A movie that I am sure almost everyone knows, but may not know is a Shakespeare play is the 1994 “The Lion King”. At its core is the playwright “Hamlet”, which focuses on a King who is murdered by his brother, and his son avenges him. In both the Lion King and Hamlet the struggle is mostly internal and the characters must win the battle in their mind before they could defeat their Uncles in reality. However in “The Lion King” only Mufasa and Scar die, and once the conflict is resolved all characters live happily ever after,  Simba and Nala even get married and have a baby. Whereas in Hamlet most of the characters, including all the main characters, die. Shakespear is a lot more cynical than Disney and unless it’s a comedy most of Shakspeare’s more popular ballads end in a tragedy. 


Shakespeare’s influence has even extended into our western philosophy. Which by definition is “The love of wisdom”, which is a main motivator for the advancements of the world thus far. His plays and Writings have had lasting impacts and commentary referenced by philosophers for centuries. One you may not know by name but by a specific quote is René Descartes. Famous for his quote “I think therefore I am.” originally “Cogito, ergo sum.”(in Latin which he spoke), the philosophical question behind the quote is the idea that all ideas words, statements could be doubted or proven to be wrong from another perspective. Specifically, the statement was the result of a statement that could not be doubted. He found that he could not doubt that he existed, as he was the one doing the doubting in the first place.  This Modern Philosopher’s quarrel with oneself and then the discovery was inspired by many questions and ideas from fellow Philosophers, and Artists alike. One of which was Shakespeare. Around the time that Shakespeare began one of his most famous plays Romeo and Juliette. In which two lovers from opposing worlds fall in love and try to find a way to be together against all odds. Sorry to tell those who have yet to see the play but it is a true tragedy, one of Shakespeare’s best. However, there is a line from Juliette in the play which is believed to have helped inspire Descartes’s “Discourse on Method”. The line “A rose is still a rose by any other name.”, the line although short, is undeniably true. An object or person is still that object by any other name. The line spurred an entire generation of Philosophers who questioned the relativity of names, truths, and values.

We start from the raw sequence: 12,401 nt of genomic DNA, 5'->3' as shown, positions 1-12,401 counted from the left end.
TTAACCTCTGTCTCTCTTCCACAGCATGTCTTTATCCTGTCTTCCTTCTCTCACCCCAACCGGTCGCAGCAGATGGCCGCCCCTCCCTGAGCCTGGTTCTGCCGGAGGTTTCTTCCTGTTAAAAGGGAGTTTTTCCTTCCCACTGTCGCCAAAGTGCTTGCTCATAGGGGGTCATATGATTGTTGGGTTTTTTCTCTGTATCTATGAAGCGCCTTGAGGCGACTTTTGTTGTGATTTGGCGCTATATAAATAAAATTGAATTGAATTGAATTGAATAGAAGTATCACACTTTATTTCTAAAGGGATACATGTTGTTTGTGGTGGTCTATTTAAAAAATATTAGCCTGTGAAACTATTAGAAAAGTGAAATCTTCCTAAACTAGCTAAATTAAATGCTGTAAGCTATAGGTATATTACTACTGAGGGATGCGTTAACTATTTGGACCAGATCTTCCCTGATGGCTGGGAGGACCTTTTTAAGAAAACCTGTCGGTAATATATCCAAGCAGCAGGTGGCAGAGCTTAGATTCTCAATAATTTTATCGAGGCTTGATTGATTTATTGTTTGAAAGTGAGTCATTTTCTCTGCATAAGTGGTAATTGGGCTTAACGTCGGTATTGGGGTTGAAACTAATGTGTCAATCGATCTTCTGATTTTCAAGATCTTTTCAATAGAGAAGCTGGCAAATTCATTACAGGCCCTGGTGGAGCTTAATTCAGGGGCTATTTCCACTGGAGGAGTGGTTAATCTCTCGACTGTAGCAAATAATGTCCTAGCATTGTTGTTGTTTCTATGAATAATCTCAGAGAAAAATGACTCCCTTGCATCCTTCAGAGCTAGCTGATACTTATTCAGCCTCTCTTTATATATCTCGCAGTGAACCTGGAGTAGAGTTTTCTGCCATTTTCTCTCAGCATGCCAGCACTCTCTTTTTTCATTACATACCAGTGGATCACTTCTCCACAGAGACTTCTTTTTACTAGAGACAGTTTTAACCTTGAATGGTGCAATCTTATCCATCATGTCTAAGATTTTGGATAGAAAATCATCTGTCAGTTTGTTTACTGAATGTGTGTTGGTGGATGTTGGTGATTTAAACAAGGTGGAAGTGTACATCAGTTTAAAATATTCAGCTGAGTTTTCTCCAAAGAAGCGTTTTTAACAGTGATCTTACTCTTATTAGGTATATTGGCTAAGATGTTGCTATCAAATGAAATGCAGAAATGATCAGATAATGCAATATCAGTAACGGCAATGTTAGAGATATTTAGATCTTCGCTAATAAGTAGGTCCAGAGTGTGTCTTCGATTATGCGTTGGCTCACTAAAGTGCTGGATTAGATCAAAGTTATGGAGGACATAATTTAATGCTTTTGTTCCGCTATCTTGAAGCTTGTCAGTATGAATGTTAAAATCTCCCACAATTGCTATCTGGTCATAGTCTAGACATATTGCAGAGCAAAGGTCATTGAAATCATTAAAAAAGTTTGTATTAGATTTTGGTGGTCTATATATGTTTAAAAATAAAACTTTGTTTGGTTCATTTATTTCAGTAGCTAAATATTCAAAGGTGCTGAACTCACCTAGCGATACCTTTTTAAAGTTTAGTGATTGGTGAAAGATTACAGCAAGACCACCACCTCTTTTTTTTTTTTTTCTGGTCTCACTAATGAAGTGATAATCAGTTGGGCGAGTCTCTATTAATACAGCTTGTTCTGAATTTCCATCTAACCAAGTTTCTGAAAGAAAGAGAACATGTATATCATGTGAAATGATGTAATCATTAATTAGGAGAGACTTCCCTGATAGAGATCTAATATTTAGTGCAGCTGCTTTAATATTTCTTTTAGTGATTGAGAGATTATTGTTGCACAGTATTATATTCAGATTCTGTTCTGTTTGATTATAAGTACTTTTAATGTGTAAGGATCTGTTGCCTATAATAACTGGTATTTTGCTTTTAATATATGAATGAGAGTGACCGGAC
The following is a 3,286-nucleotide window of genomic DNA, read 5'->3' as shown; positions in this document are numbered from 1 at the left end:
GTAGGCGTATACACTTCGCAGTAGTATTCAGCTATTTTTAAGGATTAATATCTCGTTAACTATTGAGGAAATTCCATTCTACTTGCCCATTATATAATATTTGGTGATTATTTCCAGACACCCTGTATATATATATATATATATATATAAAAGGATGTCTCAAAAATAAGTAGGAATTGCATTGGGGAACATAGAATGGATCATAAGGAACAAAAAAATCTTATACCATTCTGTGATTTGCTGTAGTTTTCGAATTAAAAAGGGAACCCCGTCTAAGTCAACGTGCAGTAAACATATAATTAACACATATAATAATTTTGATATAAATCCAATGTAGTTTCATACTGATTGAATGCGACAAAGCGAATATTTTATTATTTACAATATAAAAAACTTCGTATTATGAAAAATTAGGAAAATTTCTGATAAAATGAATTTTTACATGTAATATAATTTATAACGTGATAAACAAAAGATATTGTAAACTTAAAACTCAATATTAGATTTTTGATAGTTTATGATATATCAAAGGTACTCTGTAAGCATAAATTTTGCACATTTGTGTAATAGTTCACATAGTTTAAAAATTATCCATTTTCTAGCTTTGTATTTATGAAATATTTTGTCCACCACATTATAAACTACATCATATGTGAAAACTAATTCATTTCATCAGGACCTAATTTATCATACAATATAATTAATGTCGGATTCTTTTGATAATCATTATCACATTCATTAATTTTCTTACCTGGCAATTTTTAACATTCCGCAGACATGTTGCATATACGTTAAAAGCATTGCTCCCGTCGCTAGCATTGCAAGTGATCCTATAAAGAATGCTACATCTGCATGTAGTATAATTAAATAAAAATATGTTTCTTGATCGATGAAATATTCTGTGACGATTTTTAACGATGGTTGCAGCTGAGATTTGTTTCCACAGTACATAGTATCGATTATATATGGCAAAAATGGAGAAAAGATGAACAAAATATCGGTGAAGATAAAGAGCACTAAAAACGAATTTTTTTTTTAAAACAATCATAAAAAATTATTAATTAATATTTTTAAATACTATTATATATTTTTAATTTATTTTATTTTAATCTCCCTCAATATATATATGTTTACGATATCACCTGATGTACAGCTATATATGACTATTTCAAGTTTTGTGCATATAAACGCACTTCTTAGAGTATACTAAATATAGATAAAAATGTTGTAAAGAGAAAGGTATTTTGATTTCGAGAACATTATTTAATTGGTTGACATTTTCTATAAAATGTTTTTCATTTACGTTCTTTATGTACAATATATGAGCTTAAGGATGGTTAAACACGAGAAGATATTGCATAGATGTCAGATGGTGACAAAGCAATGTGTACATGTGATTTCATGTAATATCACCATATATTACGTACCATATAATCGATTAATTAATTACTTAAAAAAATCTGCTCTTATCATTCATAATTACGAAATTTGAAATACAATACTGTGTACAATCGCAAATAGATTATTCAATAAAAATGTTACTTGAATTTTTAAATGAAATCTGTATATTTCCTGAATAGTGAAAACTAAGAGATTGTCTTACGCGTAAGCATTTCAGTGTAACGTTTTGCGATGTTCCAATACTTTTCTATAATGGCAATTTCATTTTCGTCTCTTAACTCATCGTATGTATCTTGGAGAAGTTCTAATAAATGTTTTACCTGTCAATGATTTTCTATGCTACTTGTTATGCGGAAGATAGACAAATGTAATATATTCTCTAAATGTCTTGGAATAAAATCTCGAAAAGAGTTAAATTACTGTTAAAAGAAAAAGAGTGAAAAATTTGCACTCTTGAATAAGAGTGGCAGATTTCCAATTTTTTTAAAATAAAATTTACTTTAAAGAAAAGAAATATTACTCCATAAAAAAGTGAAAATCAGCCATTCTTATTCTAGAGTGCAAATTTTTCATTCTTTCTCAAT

Someone whose creativity has spurred the ideology of the future, whose plays have been put on for centuries, and a poetic style that has been impossible to perfectly recreate. That is who Shakespear was. He was an emotional, intelligent, and traumatized human being. One who we should never, and hopefully, will never forget. Yet he seems to have lost his place amongst our generation. His words falling on deaf ears, his plays falling unto uneager actors, and his ballads dismissed as utter gibberish. So remains the question. Is this the Death of Shakespear?